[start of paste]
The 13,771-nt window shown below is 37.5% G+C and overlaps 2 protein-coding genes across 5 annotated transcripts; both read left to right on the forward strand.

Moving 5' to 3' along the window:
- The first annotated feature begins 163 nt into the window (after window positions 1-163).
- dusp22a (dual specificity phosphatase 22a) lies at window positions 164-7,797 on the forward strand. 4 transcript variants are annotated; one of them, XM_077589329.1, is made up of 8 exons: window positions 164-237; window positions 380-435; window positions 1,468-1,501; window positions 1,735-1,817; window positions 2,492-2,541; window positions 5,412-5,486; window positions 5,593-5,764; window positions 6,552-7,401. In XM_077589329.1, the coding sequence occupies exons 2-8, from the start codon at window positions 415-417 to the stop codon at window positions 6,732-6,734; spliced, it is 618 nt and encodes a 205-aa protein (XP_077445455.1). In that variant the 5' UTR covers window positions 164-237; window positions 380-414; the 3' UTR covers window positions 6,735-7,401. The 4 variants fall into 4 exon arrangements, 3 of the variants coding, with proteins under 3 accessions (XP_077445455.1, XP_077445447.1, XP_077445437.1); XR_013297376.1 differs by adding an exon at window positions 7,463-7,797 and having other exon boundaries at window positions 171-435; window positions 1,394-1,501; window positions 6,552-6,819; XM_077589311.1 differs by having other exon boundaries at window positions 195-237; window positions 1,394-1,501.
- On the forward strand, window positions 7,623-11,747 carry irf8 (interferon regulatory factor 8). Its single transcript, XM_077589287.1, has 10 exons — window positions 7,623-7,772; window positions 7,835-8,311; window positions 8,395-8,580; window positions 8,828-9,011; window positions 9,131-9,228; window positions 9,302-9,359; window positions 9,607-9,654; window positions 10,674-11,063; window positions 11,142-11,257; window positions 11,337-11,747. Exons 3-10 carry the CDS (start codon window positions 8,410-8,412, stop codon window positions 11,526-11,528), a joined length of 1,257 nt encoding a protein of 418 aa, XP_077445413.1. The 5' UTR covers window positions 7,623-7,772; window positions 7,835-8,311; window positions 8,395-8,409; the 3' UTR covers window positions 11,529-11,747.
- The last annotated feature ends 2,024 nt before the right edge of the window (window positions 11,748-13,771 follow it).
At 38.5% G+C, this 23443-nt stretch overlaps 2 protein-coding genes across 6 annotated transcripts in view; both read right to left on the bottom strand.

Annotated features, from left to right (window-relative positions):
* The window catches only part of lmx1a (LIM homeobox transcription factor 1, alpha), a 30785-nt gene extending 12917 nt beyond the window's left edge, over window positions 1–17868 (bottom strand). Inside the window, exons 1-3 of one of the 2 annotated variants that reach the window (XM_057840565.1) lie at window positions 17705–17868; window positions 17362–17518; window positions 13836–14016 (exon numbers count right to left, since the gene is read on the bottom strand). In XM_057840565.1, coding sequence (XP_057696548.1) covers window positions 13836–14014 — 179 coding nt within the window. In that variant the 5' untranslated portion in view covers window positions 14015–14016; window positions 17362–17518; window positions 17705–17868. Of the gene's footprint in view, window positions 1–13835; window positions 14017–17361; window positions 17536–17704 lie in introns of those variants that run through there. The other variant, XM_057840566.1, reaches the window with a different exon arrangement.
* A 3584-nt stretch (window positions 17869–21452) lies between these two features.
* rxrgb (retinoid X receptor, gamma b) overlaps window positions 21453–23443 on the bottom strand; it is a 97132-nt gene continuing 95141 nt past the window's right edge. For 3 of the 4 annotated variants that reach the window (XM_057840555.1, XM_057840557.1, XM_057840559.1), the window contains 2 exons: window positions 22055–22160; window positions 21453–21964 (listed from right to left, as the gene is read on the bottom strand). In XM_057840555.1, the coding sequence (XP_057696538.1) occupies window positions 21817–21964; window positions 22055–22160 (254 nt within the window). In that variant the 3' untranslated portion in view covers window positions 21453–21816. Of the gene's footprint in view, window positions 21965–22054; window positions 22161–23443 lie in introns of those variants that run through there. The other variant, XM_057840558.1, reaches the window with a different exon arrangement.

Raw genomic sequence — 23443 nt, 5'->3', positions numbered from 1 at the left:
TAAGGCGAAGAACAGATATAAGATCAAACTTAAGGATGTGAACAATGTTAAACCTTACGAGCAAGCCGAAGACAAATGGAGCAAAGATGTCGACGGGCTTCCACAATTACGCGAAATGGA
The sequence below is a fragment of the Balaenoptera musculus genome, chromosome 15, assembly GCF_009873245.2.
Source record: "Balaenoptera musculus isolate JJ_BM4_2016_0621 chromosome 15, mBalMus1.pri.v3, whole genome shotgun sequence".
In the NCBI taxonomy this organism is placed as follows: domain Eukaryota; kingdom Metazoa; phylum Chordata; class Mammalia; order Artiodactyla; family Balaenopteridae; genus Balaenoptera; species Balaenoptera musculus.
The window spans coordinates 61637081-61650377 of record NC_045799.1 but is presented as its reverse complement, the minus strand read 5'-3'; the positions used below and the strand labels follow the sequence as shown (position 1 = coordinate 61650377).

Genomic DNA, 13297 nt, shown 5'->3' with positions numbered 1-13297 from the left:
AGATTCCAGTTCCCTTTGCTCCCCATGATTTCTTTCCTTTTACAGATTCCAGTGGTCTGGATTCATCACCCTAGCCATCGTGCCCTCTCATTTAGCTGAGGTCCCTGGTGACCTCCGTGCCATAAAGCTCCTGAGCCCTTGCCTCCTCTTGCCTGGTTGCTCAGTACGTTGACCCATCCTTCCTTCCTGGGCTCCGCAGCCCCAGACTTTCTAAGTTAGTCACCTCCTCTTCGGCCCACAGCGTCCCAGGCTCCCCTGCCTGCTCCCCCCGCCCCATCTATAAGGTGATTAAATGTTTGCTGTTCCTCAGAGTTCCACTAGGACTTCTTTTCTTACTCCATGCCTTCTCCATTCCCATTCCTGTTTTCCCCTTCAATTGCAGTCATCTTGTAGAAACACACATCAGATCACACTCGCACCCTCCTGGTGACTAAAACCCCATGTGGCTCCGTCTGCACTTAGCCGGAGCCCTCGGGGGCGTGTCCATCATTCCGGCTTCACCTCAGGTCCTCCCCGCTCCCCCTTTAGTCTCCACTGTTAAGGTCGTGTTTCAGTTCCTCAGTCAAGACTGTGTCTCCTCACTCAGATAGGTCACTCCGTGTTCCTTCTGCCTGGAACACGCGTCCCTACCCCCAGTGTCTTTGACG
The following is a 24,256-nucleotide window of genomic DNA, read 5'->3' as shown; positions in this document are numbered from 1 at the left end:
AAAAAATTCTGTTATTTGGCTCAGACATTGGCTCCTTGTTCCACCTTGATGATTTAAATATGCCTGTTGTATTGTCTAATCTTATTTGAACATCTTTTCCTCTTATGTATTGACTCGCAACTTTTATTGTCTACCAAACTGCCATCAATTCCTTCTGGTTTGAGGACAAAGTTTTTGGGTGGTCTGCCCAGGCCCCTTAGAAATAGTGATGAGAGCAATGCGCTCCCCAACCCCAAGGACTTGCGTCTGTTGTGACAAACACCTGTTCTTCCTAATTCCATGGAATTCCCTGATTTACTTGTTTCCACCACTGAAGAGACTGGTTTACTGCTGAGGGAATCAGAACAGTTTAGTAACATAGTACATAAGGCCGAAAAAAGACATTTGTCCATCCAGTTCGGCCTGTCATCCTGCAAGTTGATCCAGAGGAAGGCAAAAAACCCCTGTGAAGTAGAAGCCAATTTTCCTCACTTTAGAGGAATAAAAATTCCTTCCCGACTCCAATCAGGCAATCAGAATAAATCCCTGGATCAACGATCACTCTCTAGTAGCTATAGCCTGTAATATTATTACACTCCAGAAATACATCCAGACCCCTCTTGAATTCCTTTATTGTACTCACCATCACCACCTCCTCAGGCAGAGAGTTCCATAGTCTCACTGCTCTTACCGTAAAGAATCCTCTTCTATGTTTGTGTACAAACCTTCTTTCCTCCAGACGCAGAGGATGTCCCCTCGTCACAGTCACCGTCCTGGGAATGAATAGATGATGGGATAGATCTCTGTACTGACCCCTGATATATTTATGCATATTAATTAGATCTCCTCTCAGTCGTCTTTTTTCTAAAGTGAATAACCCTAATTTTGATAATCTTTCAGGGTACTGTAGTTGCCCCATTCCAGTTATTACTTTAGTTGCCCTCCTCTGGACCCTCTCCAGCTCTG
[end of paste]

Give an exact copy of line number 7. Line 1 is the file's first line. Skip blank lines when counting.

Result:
At 38.5% G+C, this 23443-nt stretch overlaps 2 protein-coding genes across 6 annotated transcripts in view; both read right to left on the bottom strand.